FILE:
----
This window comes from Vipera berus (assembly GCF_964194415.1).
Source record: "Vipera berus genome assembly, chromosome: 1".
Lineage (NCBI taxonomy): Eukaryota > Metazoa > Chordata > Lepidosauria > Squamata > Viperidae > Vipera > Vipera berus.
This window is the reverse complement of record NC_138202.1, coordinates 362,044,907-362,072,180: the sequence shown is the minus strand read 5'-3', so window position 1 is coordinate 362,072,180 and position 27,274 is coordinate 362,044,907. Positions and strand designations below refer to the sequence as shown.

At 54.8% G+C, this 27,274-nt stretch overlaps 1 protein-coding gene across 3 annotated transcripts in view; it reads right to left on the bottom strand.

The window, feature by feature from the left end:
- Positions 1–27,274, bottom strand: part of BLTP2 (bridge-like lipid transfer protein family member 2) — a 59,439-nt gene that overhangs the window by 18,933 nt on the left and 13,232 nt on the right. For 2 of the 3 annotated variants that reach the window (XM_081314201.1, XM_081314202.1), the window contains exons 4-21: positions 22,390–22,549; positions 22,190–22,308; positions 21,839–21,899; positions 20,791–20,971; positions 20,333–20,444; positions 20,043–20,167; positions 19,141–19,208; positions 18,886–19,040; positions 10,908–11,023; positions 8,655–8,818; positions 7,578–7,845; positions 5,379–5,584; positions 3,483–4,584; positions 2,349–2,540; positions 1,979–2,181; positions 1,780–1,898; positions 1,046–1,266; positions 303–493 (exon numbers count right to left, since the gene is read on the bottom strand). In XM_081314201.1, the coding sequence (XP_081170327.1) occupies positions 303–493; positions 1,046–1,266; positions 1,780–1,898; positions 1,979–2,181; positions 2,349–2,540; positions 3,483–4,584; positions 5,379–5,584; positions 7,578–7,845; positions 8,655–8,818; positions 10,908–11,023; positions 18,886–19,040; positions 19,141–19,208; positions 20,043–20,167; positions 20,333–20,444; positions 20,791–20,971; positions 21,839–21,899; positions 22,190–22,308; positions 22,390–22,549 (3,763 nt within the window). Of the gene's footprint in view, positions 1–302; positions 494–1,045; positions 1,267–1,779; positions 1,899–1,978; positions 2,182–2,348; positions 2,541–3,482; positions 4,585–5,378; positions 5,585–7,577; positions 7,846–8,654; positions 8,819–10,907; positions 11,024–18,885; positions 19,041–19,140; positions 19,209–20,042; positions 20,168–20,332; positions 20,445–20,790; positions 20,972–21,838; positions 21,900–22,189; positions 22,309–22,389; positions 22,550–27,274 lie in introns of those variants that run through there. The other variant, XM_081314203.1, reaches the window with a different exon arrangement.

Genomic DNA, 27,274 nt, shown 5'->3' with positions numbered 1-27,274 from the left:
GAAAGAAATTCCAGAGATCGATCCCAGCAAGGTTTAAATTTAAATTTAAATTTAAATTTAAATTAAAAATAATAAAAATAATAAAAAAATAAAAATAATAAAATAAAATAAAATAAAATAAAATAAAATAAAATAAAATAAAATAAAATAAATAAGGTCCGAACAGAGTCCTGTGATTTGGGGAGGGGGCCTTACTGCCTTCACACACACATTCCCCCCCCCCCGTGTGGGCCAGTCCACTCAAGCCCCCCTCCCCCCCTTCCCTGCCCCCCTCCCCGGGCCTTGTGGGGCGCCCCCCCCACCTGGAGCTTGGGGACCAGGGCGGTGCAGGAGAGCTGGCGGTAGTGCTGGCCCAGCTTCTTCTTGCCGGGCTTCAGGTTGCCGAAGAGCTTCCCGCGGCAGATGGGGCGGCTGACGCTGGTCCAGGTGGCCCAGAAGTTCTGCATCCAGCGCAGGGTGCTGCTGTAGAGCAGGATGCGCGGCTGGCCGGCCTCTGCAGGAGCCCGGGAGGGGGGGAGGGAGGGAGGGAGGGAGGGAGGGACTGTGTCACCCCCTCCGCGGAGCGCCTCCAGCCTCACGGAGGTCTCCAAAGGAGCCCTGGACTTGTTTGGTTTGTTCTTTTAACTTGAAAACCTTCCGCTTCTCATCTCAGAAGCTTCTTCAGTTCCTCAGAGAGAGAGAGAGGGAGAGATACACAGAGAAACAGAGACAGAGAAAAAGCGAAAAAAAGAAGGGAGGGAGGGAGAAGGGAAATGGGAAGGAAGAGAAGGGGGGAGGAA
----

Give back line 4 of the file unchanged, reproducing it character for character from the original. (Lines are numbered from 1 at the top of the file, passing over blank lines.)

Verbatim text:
This window is the reverse complement of record NC_138202.1, coordinates 362,044,907-362,072,180: the sequence shown is the minus strand read 5'-3', so window position 1 is coordinate 362,072,180 and position 27,274 is coordinate 362,044,907. Positions and strand designations below refer to the sequence as shown.